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Evans retires after 44 years as county Farm Bureau president

By: Sean Ellis
Published in Blog on  January 02, 2019

By Sean Ellis

Idaho Farm Bureau Federation

CHALLIS – Big animal veterinarian Rod Evans recently retired after serving as president of Custer County Farm Bureau for 44 years.

Evans is the longest-serving county Farm Bureau president in Idaho history and is believed to be one of, if not the longest-serving, county Farm Bureau presidents in the nation.

“Rod is as true blue Farm Bureau as anybody could possibly be,” said former Idaho Farm Bureau Federation President Frank Priestley.

Evans stepped away from the position at the end of September after serving IFBF for more than four decades. He also retired as a veterinarian.

Current and former IFBF employees who served with Evans over the decades hailed him as a common-sense proponent of agriculture whose voice and opinion commanded respect within the organization.

“In all my time with Farm Bureau, I never experienced any one more dedicated to the organization than Rod,” said Dennis Brower, IFBF’s recently retired director of organization, who worked closely with Evans while serving as Farm Bureau’s regional manager for that area. “He was very, very thorough.”

Priestley said it was an honor to work with Evans.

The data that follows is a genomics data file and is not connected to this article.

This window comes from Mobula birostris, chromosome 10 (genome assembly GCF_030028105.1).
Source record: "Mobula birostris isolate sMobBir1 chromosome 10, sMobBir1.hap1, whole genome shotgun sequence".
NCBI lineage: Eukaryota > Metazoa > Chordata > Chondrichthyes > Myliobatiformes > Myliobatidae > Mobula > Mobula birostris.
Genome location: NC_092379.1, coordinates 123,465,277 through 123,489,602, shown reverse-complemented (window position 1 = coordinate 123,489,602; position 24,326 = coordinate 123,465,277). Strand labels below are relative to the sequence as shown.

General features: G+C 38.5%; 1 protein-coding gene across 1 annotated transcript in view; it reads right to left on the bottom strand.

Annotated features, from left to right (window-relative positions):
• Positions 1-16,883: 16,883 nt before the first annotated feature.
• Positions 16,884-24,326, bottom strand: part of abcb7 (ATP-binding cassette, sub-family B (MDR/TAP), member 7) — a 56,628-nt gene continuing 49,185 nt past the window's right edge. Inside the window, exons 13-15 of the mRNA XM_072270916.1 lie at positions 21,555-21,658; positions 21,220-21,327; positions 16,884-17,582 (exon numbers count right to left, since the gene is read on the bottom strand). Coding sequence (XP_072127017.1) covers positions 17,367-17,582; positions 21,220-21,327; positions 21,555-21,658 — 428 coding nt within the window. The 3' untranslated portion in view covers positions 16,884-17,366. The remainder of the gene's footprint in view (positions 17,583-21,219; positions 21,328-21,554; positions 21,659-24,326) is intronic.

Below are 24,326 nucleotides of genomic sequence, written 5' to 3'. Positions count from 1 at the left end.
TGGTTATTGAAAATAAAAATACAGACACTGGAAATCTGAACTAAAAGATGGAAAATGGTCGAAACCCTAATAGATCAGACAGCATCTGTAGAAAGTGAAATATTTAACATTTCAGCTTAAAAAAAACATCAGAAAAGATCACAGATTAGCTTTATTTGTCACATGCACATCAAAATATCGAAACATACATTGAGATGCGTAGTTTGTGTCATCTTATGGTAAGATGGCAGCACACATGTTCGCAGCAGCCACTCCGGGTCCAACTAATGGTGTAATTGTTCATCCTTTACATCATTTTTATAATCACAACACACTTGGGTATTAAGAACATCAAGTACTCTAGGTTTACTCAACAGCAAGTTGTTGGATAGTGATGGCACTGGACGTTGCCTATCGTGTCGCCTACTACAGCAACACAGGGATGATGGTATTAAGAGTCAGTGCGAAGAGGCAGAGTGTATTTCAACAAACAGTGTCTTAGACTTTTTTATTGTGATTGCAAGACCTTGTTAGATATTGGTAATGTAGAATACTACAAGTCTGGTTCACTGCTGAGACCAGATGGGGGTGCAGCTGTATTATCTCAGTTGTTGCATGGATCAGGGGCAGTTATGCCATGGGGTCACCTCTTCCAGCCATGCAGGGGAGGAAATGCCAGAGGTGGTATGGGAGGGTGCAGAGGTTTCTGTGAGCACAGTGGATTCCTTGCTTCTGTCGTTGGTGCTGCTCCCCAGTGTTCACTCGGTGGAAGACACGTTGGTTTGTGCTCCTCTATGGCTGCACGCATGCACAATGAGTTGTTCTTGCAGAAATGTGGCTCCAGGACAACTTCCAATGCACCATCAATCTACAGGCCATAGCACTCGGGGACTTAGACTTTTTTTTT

“He’s just a down to earth, common sense guy and his life experience is invaluable,” Priestley said. “He was very well respected in our organization. There were a lot of discussions that were ended when Rod spoke.”

Evans’ involvement as a Farm Bureau volunteer happened almost by accident.

Shortly after moving to Custer County from Colorado in 1973, he was constantly badgered by a friend to run for Custer County Farm Bureau president. He finally decided to do that, thinking he had no chance to win.

But he did win and although he never thought about being re-elected, he was, over and over.

“I didn’t go into it with the idea of being president for that long but it turned out to be a pretty good fit,” said Evans, 70. “It worked out pretty well.”

The position required a lot of meetings and a lot of long hours, on top of the long hours he already put in as the region’s only big animal veterinarian for two decades.

“I didn’t necessarily enjoy going to the meetings or have a lot of time to go to them, but it was something that had to be done,” he said. “It’s been a lot of hard work and stressful at times and it’s time-consuming. But it’s also been enjoyable and I’d do it all over again in a minute.”

Evans’ advice to other Farm Bureau members who, like him before he became CCFB president, may know a little about the organization but aren’t really involved in it is to get involved and ensure their voice is heard on issues that could impact their way of life.

“If you’re not involved and on the agenda, you’re on the menu,” he said.

Evans was born in Kremmling, Colo., and was raised on a large ranch where he grew up dealing with many of the same type of federal land-management issues he would later have to deal with in Custer County, which is overwhelmingly state and federal land.